Logistics

Concor to lose three senior executives as privatisation nears

P Manoj Mumbai | Updated on June 16, 2021

The government to divest 30.8 per cent of its 54.8 per cent stake and transfer the management control.

Three senior management level executives will leave Container Corporation of India Ltd (Concor) soon to join other state-run firms, a development that industry watchers believe could be due to the impending privatisation of the state-run rail hauler and the uncertain career prospects thereafter.

Rahul Mithal, currently director (projects and services) at Concor, has been picked by the Public Enterprises Selection Board (PESB), the government’s head-hunter, to be the next Chairman and Managing Director of RITES Ltd, an engineering consultancy in the transport infrastructure sector. RITES is a public sector undertaking controlled by the Ministry of Railways.

Santosh Kumar Jha, an executive director with Concor, has been selected by the PESB for the director (operations and commercial) role at Konkan Railway Corporation Ltd.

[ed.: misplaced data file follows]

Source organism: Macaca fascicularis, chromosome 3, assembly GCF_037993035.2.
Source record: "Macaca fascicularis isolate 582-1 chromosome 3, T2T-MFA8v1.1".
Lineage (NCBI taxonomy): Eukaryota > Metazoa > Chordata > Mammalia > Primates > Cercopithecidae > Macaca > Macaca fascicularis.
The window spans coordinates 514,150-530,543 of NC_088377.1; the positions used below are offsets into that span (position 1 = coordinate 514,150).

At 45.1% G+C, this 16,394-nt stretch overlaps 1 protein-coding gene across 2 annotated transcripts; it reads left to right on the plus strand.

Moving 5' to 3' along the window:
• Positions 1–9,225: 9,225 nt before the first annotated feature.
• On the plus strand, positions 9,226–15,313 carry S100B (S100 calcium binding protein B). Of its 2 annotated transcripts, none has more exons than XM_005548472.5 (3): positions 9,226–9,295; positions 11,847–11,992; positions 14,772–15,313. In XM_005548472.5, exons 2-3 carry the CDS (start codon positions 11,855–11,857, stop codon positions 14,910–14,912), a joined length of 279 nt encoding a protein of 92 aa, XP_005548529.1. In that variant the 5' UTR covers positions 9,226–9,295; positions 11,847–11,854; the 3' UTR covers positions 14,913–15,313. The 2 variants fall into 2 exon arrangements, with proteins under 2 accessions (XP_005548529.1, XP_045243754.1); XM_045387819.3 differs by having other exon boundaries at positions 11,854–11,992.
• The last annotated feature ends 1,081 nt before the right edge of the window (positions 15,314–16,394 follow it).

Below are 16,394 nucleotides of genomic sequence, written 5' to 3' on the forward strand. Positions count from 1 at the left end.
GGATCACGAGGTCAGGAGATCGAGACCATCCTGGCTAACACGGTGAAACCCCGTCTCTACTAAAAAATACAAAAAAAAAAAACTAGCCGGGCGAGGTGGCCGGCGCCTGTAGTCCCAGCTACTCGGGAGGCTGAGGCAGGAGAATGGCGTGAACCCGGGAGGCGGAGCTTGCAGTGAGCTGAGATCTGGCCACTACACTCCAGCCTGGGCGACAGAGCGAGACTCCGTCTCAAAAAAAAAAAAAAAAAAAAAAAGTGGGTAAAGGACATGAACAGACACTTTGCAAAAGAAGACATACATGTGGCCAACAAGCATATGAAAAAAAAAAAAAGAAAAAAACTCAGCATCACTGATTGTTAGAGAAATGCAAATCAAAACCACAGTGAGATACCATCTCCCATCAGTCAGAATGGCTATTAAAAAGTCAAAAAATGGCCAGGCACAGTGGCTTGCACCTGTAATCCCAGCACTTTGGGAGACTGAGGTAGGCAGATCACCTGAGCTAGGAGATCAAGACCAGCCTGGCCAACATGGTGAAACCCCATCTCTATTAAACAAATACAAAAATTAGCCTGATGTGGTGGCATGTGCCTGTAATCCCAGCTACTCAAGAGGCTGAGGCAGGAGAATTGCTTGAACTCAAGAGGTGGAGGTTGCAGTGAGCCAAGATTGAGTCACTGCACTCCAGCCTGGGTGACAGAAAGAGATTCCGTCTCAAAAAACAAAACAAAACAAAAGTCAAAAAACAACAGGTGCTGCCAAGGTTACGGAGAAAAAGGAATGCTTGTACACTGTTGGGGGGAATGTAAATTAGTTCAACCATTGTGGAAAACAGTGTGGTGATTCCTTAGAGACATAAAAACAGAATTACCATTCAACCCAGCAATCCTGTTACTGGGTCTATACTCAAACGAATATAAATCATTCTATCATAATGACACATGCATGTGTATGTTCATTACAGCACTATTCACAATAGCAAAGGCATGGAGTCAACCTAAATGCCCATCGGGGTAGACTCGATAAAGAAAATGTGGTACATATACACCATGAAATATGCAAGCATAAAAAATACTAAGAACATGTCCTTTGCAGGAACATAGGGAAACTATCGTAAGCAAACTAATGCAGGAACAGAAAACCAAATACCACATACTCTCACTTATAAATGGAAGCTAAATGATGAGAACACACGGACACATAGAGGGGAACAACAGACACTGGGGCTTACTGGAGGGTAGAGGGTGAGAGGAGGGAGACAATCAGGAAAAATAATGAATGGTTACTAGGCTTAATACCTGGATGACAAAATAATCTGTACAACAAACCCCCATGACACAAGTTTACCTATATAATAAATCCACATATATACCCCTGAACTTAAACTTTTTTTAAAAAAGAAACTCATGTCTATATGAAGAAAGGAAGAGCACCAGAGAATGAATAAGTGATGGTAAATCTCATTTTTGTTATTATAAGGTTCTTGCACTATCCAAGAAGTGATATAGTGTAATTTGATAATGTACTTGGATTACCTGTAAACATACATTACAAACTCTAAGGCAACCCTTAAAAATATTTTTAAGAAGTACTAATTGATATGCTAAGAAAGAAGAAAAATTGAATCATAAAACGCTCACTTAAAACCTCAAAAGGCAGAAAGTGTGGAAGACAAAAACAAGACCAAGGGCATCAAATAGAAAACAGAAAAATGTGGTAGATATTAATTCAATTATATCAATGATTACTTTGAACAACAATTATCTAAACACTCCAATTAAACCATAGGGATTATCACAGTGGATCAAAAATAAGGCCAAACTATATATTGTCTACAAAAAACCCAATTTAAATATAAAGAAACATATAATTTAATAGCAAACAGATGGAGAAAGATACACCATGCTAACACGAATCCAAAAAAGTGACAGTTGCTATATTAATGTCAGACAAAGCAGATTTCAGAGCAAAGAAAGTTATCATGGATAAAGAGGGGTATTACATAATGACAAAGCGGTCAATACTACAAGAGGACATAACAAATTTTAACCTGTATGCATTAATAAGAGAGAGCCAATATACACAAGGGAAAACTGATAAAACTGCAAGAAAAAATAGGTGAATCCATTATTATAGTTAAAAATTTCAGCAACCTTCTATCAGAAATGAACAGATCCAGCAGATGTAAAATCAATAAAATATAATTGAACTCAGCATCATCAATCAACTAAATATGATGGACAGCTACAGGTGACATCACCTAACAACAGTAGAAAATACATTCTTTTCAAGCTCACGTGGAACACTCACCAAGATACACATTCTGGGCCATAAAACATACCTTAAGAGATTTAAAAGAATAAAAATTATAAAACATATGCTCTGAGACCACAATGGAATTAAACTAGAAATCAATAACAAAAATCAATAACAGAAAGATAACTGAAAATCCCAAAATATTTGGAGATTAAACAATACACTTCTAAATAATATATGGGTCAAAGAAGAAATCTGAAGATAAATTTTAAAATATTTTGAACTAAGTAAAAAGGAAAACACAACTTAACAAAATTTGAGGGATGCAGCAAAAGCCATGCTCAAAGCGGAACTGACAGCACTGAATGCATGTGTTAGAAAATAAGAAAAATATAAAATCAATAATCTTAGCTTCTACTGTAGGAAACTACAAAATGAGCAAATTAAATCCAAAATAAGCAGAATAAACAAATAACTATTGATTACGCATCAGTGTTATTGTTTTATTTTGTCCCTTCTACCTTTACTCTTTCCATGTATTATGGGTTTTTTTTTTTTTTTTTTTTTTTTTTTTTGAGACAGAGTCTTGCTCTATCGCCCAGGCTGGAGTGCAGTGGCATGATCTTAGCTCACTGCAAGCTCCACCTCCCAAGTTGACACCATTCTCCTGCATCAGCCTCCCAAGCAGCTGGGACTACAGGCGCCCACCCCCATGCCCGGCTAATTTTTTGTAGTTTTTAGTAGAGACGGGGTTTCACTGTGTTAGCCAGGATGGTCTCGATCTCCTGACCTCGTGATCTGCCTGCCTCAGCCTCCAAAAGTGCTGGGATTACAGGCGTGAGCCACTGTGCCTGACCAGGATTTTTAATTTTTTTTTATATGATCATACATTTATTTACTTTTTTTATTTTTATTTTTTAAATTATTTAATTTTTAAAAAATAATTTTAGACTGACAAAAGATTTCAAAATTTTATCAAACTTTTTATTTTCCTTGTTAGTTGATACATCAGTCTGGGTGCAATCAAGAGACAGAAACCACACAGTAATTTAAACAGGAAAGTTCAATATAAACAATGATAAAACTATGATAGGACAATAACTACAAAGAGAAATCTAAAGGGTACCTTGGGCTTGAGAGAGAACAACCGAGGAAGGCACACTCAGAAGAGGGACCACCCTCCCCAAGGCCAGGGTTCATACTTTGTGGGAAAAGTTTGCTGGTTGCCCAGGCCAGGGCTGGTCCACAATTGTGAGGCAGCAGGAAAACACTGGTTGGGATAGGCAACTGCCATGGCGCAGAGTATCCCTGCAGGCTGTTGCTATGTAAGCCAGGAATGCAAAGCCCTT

Anuj Kumar, a group general manager at Concor, has been selected as the next director (finance) of Central Warehousing Corporation Ltd by the PESB.

All three appointments will have to be signed off by the Appointments Committee of the Cabinet led by prime minister Narendra Modi.

The government has decided to privatise Concor by divesting 30.8 per cent of its 54.8 per cent stake to a private firm and transfer the management control.

The transaction process is yet to be rolled out without a clear policy on leasing land from the Indian Railways for running some of its inland container depots (ICDs) and rail terminals.

Exodus of senior executives

Concor faced an exodus of senior executives in 2006 when the government opened-up the container train operations sector to private investments. Private firms who bought licenses from the government to run container trains poached executives from Concor to run their operations. Some of these executives went on to head private container train operators.

The three executives slated to leave Concor will join other public sector undertakings operating in related business lines.

“At other times, these would be normal career moves. But now, it also possibly reflects some anxiety due to the imminent privatization. These migrations will not affect the functioning of Concor as it has sufficient cushion,” said a former Concor executive who moved to the private sector after container train operations were privatised.

Published on June 16, 2021

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